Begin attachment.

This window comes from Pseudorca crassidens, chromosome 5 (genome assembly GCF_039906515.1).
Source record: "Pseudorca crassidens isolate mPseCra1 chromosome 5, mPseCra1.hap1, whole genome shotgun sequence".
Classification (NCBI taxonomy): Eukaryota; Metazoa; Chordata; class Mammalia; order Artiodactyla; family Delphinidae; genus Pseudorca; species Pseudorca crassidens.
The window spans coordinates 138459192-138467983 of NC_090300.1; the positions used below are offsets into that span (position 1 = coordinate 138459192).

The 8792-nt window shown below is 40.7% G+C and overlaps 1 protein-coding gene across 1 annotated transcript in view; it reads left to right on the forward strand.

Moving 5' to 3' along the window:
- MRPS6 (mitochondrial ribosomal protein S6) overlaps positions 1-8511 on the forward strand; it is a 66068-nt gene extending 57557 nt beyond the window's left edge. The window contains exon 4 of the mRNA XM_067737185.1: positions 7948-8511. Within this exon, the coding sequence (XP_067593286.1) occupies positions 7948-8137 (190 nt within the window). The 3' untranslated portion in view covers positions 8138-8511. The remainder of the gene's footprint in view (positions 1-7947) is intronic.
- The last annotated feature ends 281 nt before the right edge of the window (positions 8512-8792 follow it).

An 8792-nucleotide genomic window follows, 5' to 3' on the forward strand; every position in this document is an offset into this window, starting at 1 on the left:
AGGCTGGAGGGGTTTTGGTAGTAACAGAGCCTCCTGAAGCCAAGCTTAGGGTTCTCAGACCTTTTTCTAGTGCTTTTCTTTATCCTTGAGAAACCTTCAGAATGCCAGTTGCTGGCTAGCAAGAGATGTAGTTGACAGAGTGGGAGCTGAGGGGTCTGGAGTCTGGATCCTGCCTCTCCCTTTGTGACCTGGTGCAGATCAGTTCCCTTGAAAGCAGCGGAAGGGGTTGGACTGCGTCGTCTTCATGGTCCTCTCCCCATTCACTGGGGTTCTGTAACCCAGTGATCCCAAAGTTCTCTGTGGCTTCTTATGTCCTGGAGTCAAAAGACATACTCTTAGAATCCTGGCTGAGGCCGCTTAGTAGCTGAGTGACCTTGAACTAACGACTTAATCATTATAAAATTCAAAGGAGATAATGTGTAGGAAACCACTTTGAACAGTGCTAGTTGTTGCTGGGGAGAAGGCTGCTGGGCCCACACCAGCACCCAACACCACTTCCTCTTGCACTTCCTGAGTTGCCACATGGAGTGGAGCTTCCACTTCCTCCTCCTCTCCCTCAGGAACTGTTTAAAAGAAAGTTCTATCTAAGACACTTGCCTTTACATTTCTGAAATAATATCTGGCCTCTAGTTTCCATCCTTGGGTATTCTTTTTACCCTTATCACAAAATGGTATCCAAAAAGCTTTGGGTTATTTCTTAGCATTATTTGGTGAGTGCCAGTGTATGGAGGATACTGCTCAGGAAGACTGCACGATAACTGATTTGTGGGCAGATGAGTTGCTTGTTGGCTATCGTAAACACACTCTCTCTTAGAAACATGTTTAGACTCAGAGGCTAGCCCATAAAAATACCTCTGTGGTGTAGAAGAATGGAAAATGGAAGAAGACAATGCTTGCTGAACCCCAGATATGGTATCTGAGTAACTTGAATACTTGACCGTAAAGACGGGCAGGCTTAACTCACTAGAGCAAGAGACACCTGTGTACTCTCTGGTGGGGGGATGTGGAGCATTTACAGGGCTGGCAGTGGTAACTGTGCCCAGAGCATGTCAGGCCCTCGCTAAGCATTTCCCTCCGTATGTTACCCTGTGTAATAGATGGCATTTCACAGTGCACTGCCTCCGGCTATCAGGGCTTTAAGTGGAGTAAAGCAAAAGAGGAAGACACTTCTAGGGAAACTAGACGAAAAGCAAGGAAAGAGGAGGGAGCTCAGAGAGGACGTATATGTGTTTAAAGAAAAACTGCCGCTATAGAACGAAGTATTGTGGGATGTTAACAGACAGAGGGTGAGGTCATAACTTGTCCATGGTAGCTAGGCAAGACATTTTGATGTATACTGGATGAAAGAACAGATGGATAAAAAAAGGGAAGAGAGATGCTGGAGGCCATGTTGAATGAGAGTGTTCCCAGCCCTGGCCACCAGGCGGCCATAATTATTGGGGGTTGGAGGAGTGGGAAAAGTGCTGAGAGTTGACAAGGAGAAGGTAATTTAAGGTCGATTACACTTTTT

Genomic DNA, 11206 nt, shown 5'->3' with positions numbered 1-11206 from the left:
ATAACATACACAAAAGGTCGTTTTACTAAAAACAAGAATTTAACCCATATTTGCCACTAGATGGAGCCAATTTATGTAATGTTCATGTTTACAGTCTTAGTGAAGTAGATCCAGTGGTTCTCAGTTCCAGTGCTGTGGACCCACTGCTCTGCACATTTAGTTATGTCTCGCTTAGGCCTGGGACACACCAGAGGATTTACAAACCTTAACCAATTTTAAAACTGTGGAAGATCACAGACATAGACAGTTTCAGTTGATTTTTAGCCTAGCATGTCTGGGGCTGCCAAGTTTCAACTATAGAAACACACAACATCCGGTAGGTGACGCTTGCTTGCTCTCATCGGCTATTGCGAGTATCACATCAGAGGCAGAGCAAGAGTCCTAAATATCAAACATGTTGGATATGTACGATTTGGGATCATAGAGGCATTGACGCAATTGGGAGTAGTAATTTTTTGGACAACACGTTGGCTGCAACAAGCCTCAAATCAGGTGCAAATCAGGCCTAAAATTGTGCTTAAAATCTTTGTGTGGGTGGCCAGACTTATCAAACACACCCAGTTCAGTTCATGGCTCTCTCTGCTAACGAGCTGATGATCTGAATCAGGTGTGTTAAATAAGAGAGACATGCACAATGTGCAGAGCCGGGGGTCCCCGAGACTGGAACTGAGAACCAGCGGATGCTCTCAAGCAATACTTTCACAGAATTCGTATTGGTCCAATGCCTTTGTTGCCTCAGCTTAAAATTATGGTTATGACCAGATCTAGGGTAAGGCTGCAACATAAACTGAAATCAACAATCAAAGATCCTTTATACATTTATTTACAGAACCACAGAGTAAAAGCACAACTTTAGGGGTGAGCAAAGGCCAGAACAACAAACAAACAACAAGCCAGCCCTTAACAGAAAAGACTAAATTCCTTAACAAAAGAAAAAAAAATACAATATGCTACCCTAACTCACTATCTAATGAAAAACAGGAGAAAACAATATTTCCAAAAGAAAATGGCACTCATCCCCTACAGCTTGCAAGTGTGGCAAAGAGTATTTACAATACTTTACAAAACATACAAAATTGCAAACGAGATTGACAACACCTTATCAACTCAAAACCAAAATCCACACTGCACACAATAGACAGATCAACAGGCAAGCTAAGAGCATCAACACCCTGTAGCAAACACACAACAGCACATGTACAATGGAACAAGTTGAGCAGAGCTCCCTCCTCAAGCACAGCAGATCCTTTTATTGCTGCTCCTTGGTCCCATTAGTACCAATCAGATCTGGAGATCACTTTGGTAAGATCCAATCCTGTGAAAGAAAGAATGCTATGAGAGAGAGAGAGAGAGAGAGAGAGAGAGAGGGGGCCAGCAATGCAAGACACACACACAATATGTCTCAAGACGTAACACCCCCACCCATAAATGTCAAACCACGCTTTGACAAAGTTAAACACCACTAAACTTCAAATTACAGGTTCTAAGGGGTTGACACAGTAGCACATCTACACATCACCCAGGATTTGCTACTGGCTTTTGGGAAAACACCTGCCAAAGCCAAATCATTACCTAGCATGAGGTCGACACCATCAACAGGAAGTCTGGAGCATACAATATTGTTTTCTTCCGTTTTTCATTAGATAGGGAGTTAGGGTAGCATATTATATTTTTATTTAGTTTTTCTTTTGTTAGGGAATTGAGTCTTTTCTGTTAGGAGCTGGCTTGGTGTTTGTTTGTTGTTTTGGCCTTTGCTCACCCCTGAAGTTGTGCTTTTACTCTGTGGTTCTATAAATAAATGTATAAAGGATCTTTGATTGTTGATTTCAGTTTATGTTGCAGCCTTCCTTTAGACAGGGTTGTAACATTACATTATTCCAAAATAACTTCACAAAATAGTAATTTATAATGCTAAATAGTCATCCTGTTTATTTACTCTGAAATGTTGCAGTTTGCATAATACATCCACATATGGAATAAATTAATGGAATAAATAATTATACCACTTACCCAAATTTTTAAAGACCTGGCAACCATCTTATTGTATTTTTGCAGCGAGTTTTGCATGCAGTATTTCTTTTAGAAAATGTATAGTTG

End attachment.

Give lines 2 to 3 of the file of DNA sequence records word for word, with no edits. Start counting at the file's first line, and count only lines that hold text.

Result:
Source record: "Pseudorca crassidens isolate mPseCra1 chromosome 5, mPseCra1.hap1, whole genome shotgun sequence".
Classification (NCBI taxonomy): Eukaryota; Metazoa; Chordata; class Mammalia; order Artiodactyla; family Delphinidae; genus Pseudorca; species Pseudorca crassidens.